Lawyers are paid for the time they spend on casework, whether it’s consultations, case meetings, or court appearances. Administrative tasks, such as balancing the books, organizing files, answering phone calls, or addressing marketing strategy can take up a significant portion of the day – all in non-billable time. In fact, administrative burdens are so cumbersome to small firms that some lawyers consider administrative time among the top challenges they face. Workloads have skyrocketed over the last year, even posing issues for retention. Fortunately, there are many ways to reduce legal administrative time and limit administrative tasks for lawyers, leaving them to focus on the job they’re paid to do.
What is Billable Time?
Non-billable hours don’t have context without billable hours. Billable time is all the time a lawyer spends working on a specific client case, such as drafting emails, researching case information, or appearing in court.
Conversely, non-billable time is the time spent on tasks that may be vital to the function of the law firm, but don’t pertain to specific cases. This is time that lawyers can’t charge clients for and may include legal marketing, education and seminars, timekeeping, and phone calls.
Balancing billable and non-billable hours can be challenging. Some non-billable hours are inevitable, such as professional networking events and legal education, but they never belong on an invoice.
Some non-billable time can be reduced, automated, or outsourced, however, such as bookkeeping and time tracking. Here’s how lawyers can reduce administrative time:
The obvious answer to how to reduce administrative time for lawyers is by outsourcing administrative work. Most large law firms have an extensive support staff to help with these tasks, but the extra expense can be a challenge for small firms.
If the budget is tight, law firms can hire as-needed help, such as a virtual paralegal or part-time positions to address administrative needs. Contractors help with tasks like bookkeeping, marketing, web development, and design, or fielding phone calls without adding a full-time position.
Delegating can relieve some of the administrative burdens, but it’s not the strong suit of most lawyers. In some cases, the administrative tasks are piled on one person because they choose to do it all themselves.
Lawyers should prioritize the workload and focus on the tasks only they can do, such as case research or client calls. Beyond that, the tasks can be delegated to the appropriate team members as needed to ensure that everything gets done.
3. Better Organization
In addition to tasks that take time to complete, some lawyers waste time looking for the supplies they need. Client files, past case files, or basic office supplies can take time to find, which can turn a quick task into a significant chunk of the day.
File maintenance and organization is critical to a smoothly running law firm. Lost files and misplaced documents not only waste precious non-billable time, but they can lead to malpractice suits. Also, if your clients are evaluating your capability based on your organization, a messy desk or frantic search for files can leave a bad impression.
The best way to stay organized is with digital tools. Searching for documents stored online is a matter of a quick toolbar search, rather than hours spent rifling through paperwork. With cloud-based storage solutions, lawyers have the security and confidentiality they want, along with an efficient organizational system that makes accessing documents more convenient,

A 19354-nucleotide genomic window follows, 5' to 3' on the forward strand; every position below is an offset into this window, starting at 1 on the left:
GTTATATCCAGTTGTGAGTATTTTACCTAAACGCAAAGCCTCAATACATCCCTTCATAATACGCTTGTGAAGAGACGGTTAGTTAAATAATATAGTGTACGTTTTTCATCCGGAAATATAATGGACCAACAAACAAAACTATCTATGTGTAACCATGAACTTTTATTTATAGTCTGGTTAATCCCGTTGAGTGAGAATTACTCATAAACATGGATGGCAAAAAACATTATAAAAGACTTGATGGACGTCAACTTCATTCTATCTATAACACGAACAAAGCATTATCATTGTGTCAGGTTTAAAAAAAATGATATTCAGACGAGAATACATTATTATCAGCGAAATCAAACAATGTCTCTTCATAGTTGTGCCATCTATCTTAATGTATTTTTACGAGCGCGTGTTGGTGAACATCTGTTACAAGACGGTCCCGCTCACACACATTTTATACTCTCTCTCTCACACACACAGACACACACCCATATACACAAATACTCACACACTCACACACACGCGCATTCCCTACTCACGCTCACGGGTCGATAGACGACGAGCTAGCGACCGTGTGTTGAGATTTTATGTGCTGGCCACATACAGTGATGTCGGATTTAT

4. Time Tracking
Tracking time is among the most important legal administrative tasks at a law firm. Accurate time tracking ensures that lawyers are billing for all the hours they work on a case, but tracking using paper notes or Excel information on the back of an envelope doesn’t cut it.
Like organization, digital tools are the best way to keep time accurately and efficiently. Digital time-tracking tools use automated processes with cloud-based storage to keep up with time logs for casework like research and meetings. Some practice management systems have built-in timers to record time easily, even if lawyers have to enter the field for meetings outside the office or court appearances. Then, when it’s time to bill, the system automatically generates invoices.
5. Practice Management Systems
Practice management systems are a great way to reduce legal administrative tasks. They offer automated systems specifically designed for law firms and legal professionals. In addition to timekeeping, practice management systems can automate and streamline administrative tasks like client records, case matters, billing, email management, and more.
Furthermore, practice management systems use cloud-based operating systems, so lawyers can access any information within the system at any time, from any device with an internet connection. So, while taking taxi rides, waiting for a client at a courthouse, or meeting a client for lunch, a lawyer can track time and keep up with billable and non-billable tasks.
Reduce Legal Administrative Tasks with Legal Technology
Non-billable hours and administrative tasks are part of doing business at a law firm, but lawyers can take numerous steps to reduce the administrative burden and focus on billable tasks. One of the best ways is with digital practice management systems, which track time and automate tasks like billing and time tracking. With solutions from Bill4Time, law firms can become more productive, efficient, and profitable with automated processes designed to cater to the needs of legal professionals.